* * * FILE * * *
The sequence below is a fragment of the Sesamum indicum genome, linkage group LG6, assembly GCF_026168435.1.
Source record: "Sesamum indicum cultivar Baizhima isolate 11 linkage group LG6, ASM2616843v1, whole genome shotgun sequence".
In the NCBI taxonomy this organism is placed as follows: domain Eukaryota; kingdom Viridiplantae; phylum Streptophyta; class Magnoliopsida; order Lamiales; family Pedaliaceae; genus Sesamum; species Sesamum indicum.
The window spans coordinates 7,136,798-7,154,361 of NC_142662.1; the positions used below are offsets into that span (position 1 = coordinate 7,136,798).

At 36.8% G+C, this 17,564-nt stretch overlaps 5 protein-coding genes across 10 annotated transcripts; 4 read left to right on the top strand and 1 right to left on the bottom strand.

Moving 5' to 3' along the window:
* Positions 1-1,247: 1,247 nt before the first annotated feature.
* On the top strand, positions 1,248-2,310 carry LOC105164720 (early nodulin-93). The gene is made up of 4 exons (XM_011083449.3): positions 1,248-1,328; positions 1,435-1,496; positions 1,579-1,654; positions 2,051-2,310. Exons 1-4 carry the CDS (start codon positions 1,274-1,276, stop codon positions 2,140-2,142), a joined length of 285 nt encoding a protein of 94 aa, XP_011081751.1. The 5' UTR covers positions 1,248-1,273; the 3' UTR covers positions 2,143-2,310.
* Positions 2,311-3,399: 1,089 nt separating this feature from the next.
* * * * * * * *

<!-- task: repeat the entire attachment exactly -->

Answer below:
The sequence below is a fragment of the Sesamum indicum genome, linkage group LG6, assembly GCF_026168435.1.
Source record: "Sesamum indicum cultivar Baizhima isolate 11 linkage group LG6, ASM2616843v1, whole genome shotgun sequence".
In the NCBI taxonomy this organism is placed as follows: domain Eukaryota; kingdom Viridiplantae; phylum Streptophyta; class Magnoliopsida; order Lamiales; family Pedaliaceae; genus Sesamum; species Sesamum indicum.
The window spans coordinates 7,136,798-7,154,361 of NC_142662.1; the positions used below are offsets into that span (position 1 = coordinate 7,136,798).

At 36.8% G+C, this 17,564-nt stretch overlaps 5 protein-coding genes across 10 annotated transcripts; 4 read left to right on the top strand and 1 right to left on the bottom strand.

Moving 5' to 3' along the window:
* Positions 1-1,247: 1,247 nt before the first annotated feature.
* On the top strand, positions 1,248-2,310 carry LOC105164720 (early nodulin-93). The gene is made up of 4 exons (XM_011083449.3): positions 1,248-1,328; positions 1,435-1,496; positions 1,579-1,654; positions 2,051-2,310. Exons 1-4 carry the CDS (start codon positions 1,274-1,276, stop codon positions 2,140-2,142), a joined length of 285 nt encoding a protein of 94 aa, XP_011081751.1. The 5' UTR covers positions 1,248-1,273; the 3' UTR covers positions 2,143-2,310.
* Positions 2,311-3,399: 1,089 nt separating this feature from the next.